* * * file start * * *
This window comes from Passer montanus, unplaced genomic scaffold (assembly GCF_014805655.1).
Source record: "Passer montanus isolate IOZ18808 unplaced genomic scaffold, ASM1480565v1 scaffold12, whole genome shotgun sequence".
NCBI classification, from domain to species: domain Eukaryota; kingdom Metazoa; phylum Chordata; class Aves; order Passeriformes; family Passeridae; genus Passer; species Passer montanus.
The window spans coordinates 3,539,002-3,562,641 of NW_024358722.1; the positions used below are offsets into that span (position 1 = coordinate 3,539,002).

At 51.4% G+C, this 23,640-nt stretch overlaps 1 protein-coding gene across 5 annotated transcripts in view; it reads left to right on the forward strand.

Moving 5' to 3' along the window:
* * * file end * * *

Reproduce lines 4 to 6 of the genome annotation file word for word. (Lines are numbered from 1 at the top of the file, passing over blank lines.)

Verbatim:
The window spans coordinates 3,539,002-3,562,641 of NW_024358722.1; the positions used below are offsets into that span (position 1 = coordinate 3,539,002).

At 51.4% G+C, this 23,640-nt stretch overlaps 1 protein-coding gene across 5 annotated transcripts in view; it reads left to right on the forward strand.

Moving 5' to 3' along the window: